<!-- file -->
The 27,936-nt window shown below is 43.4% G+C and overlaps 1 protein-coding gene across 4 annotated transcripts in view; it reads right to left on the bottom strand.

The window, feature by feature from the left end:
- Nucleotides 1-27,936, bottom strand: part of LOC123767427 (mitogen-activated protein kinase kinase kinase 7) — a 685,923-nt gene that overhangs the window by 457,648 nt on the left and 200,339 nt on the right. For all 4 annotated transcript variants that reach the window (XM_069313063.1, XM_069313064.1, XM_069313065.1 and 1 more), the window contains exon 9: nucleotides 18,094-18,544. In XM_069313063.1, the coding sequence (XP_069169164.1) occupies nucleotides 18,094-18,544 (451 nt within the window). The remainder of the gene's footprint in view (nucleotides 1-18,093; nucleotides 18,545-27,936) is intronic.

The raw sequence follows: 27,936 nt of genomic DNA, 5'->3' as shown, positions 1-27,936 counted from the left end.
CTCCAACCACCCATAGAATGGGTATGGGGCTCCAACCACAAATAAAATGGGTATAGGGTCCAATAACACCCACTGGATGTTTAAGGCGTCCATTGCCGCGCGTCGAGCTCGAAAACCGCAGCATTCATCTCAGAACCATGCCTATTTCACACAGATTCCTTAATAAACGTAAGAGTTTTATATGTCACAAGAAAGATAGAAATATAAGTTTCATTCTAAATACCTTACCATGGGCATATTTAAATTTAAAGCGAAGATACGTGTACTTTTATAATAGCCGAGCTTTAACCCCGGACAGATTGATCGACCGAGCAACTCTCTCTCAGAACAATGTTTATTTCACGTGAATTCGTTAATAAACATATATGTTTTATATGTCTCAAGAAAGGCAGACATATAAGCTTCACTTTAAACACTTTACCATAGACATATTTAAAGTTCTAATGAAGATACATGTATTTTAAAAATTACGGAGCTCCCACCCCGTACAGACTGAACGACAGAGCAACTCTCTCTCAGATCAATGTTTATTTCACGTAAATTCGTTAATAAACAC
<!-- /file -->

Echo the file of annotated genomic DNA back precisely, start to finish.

The 27,936-nt window shown below is 43.4% G+C and overlaps 1 protein-coding gene across 4 annotated transcripts in view; it reads right to left on the bottom strand.

The window, feature by feature from the left end:
- Nucleotides 1-27,936, bottom strand: part of LOC123767427 (mitogen-activated protein kinase kinase kinase 7) — a 685,923-nt gene that overhangs the window by 457,648 nt on the left and 200,339 nt on the right. For all 4 annotated transcript variants that reach the window (XM_069313063.1, XM_069313064.1, XM_069313065.1 and 1 more), the window contains exon 9: nucleotides 18,094-18,544. In XM_069313063.1, the coding sequence (XP_069169164.1) occupies nucleotides 18,094-18,544 (451 nt within the window). The remainder of the gene's footprint in view (nucleotides 1-18,093; nucleotides 18,545-27,936) is intronic.

The raw sequence follows: 27,936 nt of genomic DNA, 5'->3' as shown, positions 1-27,936 counted from the left end.
CTCCAACCACCCATAGAATGGGTATGGGGCTCCAACCACAAATAAAATGGGTATAGGGTCCAATAACACCCACTGGATGTTTAAGGCGTCCATTGCCGCGCGTCGAGCTCGAAAACCGCAGCATTCATCTCAGAACCATGCCTATTTCACACAGATTCCTTAATAAACGTAAGAGTTTTATATGTCACAAGAAAGATAGAAATATAAGTTTCATTCTAAATACCTTACCATGGGCATATTTAAATTTAAAGCGAAGATACGTGTACTTTTATAATAGCCGAGCTTTAACCCCGGACAGATTGATCGACCGAGCAACTCTCTCTCAGAACAATGTTTATTTCACGTGAATTCGTTAATAAACATATATGTTTTATATGTCTCAAGAAAGGCAGACATATAAGCTTCACTTTAAACACTTTACCATAGACATATTTAAAGTTCTAATGAAGATACATGTATTTTAAAAATTACGGAGCTCCCACCCCGTACAGACTGAACGACAGAGCAACTCTCTCTCAGATCAATGTTTATTTCACGTAAATTCGTTAATAAACAC